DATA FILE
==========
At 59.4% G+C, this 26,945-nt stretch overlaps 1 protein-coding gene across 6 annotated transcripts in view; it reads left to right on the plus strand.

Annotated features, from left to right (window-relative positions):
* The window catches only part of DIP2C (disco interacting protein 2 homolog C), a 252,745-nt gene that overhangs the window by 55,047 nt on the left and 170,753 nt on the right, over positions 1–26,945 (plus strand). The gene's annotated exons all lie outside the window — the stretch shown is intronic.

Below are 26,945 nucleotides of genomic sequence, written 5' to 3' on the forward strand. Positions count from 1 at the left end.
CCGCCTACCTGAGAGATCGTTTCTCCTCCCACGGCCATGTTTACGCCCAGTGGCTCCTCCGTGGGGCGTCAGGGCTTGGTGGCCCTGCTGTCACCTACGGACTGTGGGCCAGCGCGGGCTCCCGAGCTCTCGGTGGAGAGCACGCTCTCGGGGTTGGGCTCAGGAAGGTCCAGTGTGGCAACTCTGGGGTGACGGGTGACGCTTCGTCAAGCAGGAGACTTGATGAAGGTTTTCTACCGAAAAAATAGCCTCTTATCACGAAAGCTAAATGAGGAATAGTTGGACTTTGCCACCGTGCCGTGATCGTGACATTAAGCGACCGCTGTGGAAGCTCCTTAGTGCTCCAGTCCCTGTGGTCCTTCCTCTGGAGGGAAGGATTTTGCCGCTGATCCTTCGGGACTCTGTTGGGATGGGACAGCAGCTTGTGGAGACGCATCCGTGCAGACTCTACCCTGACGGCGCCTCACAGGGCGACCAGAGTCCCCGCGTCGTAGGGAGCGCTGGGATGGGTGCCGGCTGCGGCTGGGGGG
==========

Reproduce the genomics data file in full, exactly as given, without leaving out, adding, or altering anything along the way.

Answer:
At 59.4% G+C, this 26,945-nt stretch overlaps 1 protein-coding gene across 6 annotated transcripts in view; it reads left to right on the plus strand.

Annotated features, from left to right (window-relative positions):
* The window catches only part of DIP2C (disco interacting protein 2 homolog C), a 252,745-nt gene that overhangs the window by 55,047 nt on the left and 170,753 nt on the right, over positions 1–26,945 (plus strand). The gene's annotated exons all lie outside the window — the stretch shown is intronic.

Below are 26,945 nucleotides of genomic sequence, written 5' to 3' on the forward strand. Positions count from 1 at the left end.
CCGCCTACCTGAGAGATCGTTTCTCCTCCCACGGCCATGTTTACGCCCAGTGGCTCCTCCGTGGGGCGTCAGGGCTTGGTGGCCCTGCTGTCACCTACGGACTGTGGGCCAGCGCGGGCTCCCGAGCTCTCGGTGGAGAGCACGCTCTCGGGGTTGGGCTCAGGAAGGTCCAGTGTGGCAACTCTGGGGTGACGGGTGACGCTTCGTCAAGCAGGAGACTTGATGAAGGTTTTCTACCGAAAAAATAGCCTCTTATCACGAAAGCTAAATGAGGAATAGTTGGACTTTGCCACCGTGCCGTGATCGTGACATTAAGCGACCGCTGTGGAAGCTCCTTAGTGCTCCAGTCCCTGTGGTCCTTCCTCTGGAGGGAAGGATTTTGCCGCTGATCCTTCGGGACTCTGTTGGGATGGGACAGCAGCTTGTGGAGACGCATCCGTGCAGACTCTACCCTGACGGCGCCTCACAGGGCGACCAGAGTCCCCGCGTCGTAGGGAGCGCTGGGATGGGTGCCGGCTGCGGCTGGGGGG